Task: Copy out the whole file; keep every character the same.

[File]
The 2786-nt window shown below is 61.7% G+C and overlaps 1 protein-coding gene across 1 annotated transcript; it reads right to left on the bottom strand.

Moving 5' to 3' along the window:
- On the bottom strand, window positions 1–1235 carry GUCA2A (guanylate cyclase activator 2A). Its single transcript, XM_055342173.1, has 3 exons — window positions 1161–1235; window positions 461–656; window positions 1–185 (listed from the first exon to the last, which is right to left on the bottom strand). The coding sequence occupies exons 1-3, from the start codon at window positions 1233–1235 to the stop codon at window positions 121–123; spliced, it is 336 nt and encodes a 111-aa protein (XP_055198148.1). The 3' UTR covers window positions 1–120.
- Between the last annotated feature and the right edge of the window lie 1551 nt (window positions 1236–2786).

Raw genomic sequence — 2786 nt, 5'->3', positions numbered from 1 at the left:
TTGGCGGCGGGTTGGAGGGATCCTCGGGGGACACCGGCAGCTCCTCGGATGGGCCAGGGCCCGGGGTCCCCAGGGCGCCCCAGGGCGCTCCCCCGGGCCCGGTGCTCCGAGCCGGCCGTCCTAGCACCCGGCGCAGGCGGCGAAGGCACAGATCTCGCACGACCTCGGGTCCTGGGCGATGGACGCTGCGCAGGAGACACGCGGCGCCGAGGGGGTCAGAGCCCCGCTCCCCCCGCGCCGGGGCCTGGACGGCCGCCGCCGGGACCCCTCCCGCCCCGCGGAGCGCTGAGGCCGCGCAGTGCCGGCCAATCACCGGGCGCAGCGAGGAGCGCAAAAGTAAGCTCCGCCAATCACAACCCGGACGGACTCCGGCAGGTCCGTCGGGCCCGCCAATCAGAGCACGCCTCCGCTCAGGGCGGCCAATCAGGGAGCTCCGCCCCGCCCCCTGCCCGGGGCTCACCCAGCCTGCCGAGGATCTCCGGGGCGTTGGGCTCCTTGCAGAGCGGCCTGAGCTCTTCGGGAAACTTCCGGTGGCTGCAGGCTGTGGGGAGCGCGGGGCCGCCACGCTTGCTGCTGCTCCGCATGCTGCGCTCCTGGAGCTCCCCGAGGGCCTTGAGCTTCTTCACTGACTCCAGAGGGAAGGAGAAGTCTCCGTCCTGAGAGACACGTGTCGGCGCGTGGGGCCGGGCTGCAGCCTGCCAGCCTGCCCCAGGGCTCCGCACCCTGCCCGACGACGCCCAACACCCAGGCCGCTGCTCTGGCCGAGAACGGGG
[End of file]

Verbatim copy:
The 2786-nt window shown below is 61.7% G+C and overlaps 1 protein-coding gene across 1 annotated transcript; it reads right to left on the bottom strand.

Moving 5' to 3' along the window:
- On the bottom strand, window positions 1–1235 carry GUCA2A (guanylate cyclase activator 2A). Its single transcript, XM_055342173.1, has 3 exons — window positions 1161–1235; window positions 461–656; window positions 1–185 (listed from the first exon to the last, which is right to left on the bottom strand). The coding sequence occupies exons 1-3, from the start codon at window positions 1233–1235 to the stop codon at window positions 121–123; spliced, it is 336 nt and encodes a 111-aa protein (XP_055198148.1). The 3' UTR covers window positions 1–120.
- Between the last annotated feature and the right edge of the window lie 1551 nt (window positions 1236–2786).

Raw genomic sequence — 2786 nt, 5'->3', positions numbered from 1 at the left:
TTGGCGGCGGGTTGGAGGGATCCTCGGGGGACACCGGCAGCTCCTCGGATGGGCCAGGGCCCGGGGTCCCCAGGGCGCCCCAGGGCGCTCCCCCGGGCCCGGTGCTCCGAGCCGGCCGTCCTAGCACCCGGCGCAGGCGGCGAAGGCACAGATCTCGCACGACCTCGGGTCCTGGGCGATGGACGCTGCGCAGGAGACACGCGGCGCCGAGGGGGTCAGAGCCCCGCTCCCCCCGCGCCGGGGCCTGGACGGCCGCCGCCGGGACCCCTCCCGCCCCGCGGAGCGCTGAGGCCGCGCAGTGCCGGCCAATCACCGGGCGCAGCGAGGAGCGCAAAAGTAAGCTCCGCCAATCACAACCCGGACGGACTCCGGCAGGTCCGTCGGGCCCGCCAATCAGAGCACGCCTCCGCTCAGGGCGGCCAATCAGGGAGCTCCGCCCCGCCCCCTGCCCGGGGCTCACCCAGCCTGCCGAGGATCTCCGGGGCGTTGGGCTCCTTGCAGAGCGGCCTGAGCTCTTCGGGAAACTTCCGGTGGCTGCAGGCTGTGGGGAGCGCGGGGCCGCCACGCTTGCTGCTGCTCCGCATGCTGCGCTCCTGGAGCTCCCCGAGGGCCTTGAGCTTCTTCACTGACTCCAGAGGGAAGGAGAAGTCTCCGTCCTGAGAGACACGTGTCGGCGCGTGGGGCCGGGCTGCAGCCTGCCAGCCTGCCCCAGGGCTCCGCACCCTGCCCGACGACGCCCAACACCCAGGCCGCTGCTCTGGCCGAGAACGGGG